Tax panel moots cut in corporate tax for MNCs

Friday, 27 December 2002, 08:00 Hrs
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A high-level Indian panel on taxation has pitched for lowering of corporate tax for domestic and foreign companies as part of a slew of proposals to rationalise the tax structure and boost government revenues.

NEW DELHI: The government-appointed committee, which submitted its report to Finance Minister Jaswant Singh here Friday, also recommended changes in import duty rates on a range of products.

"Since 1991, our fiscal policy has substantially reduced the corporate tax rate from 51.75 percent in 1991-92 to 36.75 percent in 2002-03 and now proposed to be further reduced to 30 percent in 2003-04," said the report.

The panel, headed by Vijay Kelkar, adviser to the finance minister, also recommended the lowering of corporate tax for foreign companies to 35 percent from existing 36.75 percent.

Similarly, the maximum income tax rate, which has also been substantially reduced from 56 percent to 31.5 percent in 2002-03, is now proposed to be further reduced to 30 percent in 2003-04.

The panel has also recommended that there should only be a two-tier structure for personal income tax instead of the current three.

It said incomes between 100,000 and 400,000 should be taxed at 20 percent and those above 400,000 at 30 percent.

Setting the roadmap for simplification of indirect taxes, the panel proposed that zero, 10 and 20 percent customs duty slabs in the next two years should be modified to five, eight and 10 percent levels by 2006-07.

The three customs duty slabs will include zero percent duty for life savings drugs and 10 percent for raw materials and intermediate goods within two years, the panel said.

It urged the government to give interest subsidy of two percent for housing loans up to 500,000 to all borrowers covering about 85 percent of the total borrowers and all borrowers from low income groups.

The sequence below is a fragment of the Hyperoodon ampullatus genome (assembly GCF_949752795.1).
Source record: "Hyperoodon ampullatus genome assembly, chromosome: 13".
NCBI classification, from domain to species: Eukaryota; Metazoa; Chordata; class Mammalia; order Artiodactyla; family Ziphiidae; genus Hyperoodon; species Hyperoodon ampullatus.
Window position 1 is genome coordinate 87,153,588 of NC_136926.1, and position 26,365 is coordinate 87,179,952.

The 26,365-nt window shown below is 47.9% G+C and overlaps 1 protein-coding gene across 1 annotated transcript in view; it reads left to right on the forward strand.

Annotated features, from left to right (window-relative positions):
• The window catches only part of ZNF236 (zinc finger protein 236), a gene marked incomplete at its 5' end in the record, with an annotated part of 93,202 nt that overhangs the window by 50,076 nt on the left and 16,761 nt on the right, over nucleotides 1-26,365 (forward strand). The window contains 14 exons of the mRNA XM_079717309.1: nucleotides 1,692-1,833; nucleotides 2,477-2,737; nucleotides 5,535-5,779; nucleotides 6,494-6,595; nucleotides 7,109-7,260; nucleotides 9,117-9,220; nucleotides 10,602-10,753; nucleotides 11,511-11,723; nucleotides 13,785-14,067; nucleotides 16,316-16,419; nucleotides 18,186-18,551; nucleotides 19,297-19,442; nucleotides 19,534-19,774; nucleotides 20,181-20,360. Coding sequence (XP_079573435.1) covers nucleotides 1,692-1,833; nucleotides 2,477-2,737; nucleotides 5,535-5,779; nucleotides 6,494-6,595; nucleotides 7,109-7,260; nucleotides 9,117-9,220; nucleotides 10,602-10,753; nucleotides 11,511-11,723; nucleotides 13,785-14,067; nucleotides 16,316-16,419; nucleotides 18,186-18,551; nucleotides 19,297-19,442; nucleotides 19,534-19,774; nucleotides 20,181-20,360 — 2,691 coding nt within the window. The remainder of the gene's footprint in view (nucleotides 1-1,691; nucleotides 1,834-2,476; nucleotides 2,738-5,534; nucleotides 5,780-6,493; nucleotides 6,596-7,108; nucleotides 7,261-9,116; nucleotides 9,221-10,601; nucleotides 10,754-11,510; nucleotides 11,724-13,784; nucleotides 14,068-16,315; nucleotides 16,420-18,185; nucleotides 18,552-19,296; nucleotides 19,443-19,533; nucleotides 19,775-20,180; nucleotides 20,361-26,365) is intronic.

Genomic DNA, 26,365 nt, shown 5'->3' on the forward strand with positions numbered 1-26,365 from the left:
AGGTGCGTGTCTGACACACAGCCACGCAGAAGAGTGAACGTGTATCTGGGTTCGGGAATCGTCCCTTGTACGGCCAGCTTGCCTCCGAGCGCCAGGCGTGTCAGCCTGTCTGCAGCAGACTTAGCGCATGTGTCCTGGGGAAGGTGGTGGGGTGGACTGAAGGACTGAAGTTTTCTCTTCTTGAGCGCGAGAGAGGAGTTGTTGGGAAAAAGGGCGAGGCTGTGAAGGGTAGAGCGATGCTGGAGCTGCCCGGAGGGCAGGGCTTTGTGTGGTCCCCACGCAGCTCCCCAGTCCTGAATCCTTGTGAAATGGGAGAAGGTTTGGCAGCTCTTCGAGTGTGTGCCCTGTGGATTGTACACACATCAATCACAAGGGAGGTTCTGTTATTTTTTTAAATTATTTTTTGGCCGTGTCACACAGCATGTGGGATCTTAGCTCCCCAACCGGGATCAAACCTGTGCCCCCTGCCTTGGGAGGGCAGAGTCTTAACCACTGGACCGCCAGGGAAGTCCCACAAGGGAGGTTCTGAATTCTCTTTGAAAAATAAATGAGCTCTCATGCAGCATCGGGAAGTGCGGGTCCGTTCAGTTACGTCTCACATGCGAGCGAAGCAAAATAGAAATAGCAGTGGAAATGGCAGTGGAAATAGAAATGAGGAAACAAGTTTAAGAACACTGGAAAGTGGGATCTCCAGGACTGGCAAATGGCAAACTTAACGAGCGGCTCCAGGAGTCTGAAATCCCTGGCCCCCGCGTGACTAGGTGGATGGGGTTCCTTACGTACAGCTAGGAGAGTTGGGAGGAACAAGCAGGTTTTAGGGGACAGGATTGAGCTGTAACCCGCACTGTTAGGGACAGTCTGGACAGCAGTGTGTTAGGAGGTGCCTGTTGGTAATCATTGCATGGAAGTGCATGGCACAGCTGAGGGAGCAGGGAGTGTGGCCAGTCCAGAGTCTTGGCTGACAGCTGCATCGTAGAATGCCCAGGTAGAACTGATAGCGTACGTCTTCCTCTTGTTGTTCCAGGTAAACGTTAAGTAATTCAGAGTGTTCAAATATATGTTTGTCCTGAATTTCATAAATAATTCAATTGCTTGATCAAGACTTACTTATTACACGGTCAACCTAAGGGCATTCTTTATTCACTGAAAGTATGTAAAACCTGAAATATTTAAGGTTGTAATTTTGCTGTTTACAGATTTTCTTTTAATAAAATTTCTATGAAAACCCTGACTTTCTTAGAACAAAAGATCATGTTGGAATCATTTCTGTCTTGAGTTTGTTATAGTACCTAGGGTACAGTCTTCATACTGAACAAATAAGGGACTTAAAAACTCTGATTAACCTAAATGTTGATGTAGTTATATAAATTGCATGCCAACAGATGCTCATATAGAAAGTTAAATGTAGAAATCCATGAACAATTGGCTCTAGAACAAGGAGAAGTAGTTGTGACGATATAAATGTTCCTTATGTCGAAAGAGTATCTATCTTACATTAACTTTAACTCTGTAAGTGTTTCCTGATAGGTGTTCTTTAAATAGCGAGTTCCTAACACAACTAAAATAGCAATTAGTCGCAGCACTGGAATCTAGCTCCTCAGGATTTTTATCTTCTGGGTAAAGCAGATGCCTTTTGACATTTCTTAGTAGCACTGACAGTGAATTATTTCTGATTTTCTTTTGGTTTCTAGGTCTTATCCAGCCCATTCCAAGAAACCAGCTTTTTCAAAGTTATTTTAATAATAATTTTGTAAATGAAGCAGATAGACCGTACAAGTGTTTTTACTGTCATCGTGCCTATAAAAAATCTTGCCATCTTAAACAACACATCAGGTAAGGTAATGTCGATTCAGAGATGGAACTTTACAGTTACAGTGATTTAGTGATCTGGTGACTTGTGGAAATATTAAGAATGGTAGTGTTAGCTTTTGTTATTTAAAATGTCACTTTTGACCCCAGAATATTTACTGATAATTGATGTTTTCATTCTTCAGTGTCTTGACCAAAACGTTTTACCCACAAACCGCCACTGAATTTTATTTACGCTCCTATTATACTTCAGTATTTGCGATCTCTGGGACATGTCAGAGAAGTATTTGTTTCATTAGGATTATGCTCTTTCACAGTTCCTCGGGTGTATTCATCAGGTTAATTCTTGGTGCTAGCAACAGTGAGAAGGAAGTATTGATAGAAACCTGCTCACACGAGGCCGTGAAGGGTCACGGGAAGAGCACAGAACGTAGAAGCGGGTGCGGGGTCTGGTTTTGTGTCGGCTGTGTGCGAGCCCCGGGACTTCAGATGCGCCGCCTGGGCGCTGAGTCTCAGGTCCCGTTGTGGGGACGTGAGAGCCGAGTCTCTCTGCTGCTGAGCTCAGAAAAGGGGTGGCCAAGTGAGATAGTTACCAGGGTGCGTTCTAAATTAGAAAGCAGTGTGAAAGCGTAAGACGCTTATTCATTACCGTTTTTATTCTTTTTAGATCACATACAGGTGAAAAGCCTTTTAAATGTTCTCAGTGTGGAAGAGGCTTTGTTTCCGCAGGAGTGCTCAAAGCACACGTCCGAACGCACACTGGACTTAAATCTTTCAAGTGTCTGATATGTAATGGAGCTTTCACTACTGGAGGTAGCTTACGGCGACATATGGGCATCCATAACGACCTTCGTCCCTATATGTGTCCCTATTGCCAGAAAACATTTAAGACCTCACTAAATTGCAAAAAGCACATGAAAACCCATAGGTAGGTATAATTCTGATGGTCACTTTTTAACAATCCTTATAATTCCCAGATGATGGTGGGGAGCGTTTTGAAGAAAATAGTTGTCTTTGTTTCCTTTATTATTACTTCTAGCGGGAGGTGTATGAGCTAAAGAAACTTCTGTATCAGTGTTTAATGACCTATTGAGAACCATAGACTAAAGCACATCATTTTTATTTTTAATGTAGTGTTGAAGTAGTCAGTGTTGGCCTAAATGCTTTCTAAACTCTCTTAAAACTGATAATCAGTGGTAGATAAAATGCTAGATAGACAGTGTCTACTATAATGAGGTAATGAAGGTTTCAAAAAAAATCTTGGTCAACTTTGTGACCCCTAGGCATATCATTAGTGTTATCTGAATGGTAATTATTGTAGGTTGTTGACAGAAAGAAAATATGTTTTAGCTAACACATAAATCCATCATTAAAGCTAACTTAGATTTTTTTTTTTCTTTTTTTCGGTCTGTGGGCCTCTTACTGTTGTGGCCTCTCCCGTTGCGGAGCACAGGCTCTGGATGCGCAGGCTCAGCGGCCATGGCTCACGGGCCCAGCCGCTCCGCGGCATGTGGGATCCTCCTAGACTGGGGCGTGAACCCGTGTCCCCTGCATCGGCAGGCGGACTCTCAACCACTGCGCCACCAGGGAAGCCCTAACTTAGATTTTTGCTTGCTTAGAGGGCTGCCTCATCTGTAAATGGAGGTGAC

"The task force accepts the view that the housing sector is one of the key sectors of the Indian economy in terms of providing growth and employment and it is indeed a leading sector," the report said.

"In order to protect low-income groups, we suggest an interest subsidy of two percent for housing loans up to 500,000 to all borrowers. This will help prospective homebuilders whose income is less than 100,000," it added.

For small-scale industries, it recommended cleansing of the duty structure and steps to minimise harassment and to provide that no arrests can be made without magisterial approval.

The panel also recommended complete automation and introduction of IT in customs and excise departments by January 1, 2004, in a bid to reduce transaction cost and simplify procedures.

Other major recommendations of the panel include removal of long-term capital gains tax on shares of listed companies, dismantling the dividend tax and doubling the tax exemption limit on personal incomes to 100,000.

"One of the important objectives of our proposals is to increase the tax revenue-to-GDP (gross domestic product) ratio through better compliance and a larger tax base," the panel said.

"As a consequence, additional resources will become available to the state, which can be used to increase expenditures for producing public goods, particularly in the areas of health, education and other social infrastructure."

The report said that the tax reforms proposals should be seen as "an integral part of the second generation of reforms," aimed to accelerate the growth rate while meeting the challenges of globalisation.
Source: IANS

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